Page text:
Article | February 10, 2020
Over the past decade the travel industry has seen waves of technological trends: mobile booking, voice search, augmented reality, and more. The use of robots in travel is one such trend. It’s changing the way people travel and taking the world literally by storm. The potential impact of robots on the tourism and hospitality sector can’t be understated. Chatbots, programmable suitcases, and security bots are a few examples of how robots may be changing the way travelers navigate the globe forever. FlightHub and JustFly discuss why robots are a technological trend the travel industry should look forward to.
Article | February 17, 2020
I recently attended a Venture Beat webinar entitled: 3 Keys To Moving Toward White-Box, Explainable AI. The panel discussed varying degrees of transparency in respect to understanding the output from artificial intelligence, the worst being a black box where the underlying decision is masked in AI algorithms. So what does this all mean? Of course, in the travel industry, we traditionally have a different term for a “black box”, but in the context of AI, a black box output implies that it may be challenging for the target audience to understand the rational for a given decision. The key here is defining the target audience.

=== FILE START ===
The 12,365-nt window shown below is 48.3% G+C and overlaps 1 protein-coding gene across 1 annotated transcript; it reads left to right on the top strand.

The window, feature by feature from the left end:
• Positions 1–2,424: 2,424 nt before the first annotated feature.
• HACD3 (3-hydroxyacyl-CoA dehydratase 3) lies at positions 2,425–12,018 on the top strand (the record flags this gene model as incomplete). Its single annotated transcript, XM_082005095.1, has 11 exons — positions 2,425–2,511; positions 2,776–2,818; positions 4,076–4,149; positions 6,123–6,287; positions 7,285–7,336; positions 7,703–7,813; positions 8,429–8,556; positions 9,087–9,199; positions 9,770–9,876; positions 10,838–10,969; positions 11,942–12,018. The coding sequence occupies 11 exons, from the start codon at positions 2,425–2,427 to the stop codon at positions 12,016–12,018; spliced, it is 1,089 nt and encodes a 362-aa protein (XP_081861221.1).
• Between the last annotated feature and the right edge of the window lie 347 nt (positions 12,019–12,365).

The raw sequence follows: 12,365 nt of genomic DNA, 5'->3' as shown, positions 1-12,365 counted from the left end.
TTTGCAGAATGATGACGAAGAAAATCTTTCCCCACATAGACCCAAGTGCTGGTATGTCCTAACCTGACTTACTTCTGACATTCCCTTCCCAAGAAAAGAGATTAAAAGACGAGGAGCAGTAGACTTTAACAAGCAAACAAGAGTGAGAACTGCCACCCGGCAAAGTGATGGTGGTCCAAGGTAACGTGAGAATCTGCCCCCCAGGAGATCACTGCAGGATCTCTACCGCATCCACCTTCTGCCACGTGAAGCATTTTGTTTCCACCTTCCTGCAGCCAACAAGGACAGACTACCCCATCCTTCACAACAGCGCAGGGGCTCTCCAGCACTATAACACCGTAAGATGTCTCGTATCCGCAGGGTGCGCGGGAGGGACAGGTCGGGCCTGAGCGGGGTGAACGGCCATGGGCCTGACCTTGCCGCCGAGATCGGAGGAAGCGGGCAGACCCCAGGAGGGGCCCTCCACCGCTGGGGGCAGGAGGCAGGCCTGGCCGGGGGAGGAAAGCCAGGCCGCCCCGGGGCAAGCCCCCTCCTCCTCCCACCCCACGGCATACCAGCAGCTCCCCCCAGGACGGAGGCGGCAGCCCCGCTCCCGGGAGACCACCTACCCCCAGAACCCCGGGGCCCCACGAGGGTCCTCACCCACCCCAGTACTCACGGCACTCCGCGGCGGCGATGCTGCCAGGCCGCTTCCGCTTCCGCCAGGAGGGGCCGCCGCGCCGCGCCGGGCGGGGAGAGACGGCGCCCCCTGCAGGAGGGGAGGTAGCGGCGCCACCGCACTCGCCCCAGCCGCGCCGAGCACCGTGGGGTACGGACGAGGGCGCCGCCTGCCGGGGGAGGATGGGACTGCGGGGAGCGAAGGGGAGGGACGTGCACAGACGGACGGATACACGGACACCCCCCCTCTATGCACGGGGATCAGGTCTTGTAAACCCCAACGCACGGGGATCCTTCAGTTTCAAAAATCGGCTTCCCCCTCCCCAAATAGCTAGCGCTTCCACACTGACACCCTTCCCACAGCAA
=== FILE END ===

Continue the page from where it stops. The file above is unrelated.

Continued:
Article | February 12, 2020
Like most industries, the travel and tourism sector is experiencing a tech revolution. Innovative new technology is disrupting old methods and transforming the shape of the industry. In fact, the travel and tourism sector is in a significant growth period, mostly driven by tech advancements. Certainly, tech has been the driving force behind making it easier for people to access travel. Of course, the notion of technology reshaping industries is something that is happening across sectors. When looking at how tech is changing travel, we can also see similar movements in other areas of business. For example, the gambling industry is being driven into interesting new areas by technology, with sites like bet-ny.com providing a full casino experience online. This push has allowed people to access betting in innovative new ways and from anywhere at any time, provided they have an internet connection.
Article | March 5, 2020
One of the vulnerabilities of the tourism industry is that it is built entirely around a discretionary good. That is, most people don’t have to travel. They choose to. Despite the massive growth of the tourism industry since globally disruptive events like September 11 and the SARS crisis, that still holds true. As coronavirus continues to spread around the world, the tourism industry sees free-falling demand for travel. It’s anyone’s guess when that may change. With that new reality comes a question: What role, if any, does tourism promotion and marketing have at a time when the appetite to travel is low? One could argue the case both ways that low risk destinations have every reason to ramp up their promotional activities. Or alternatively, that it’s tonally off-base and borderline irresponsible to promote tourism — especially the carefree, leisure kind at such a time.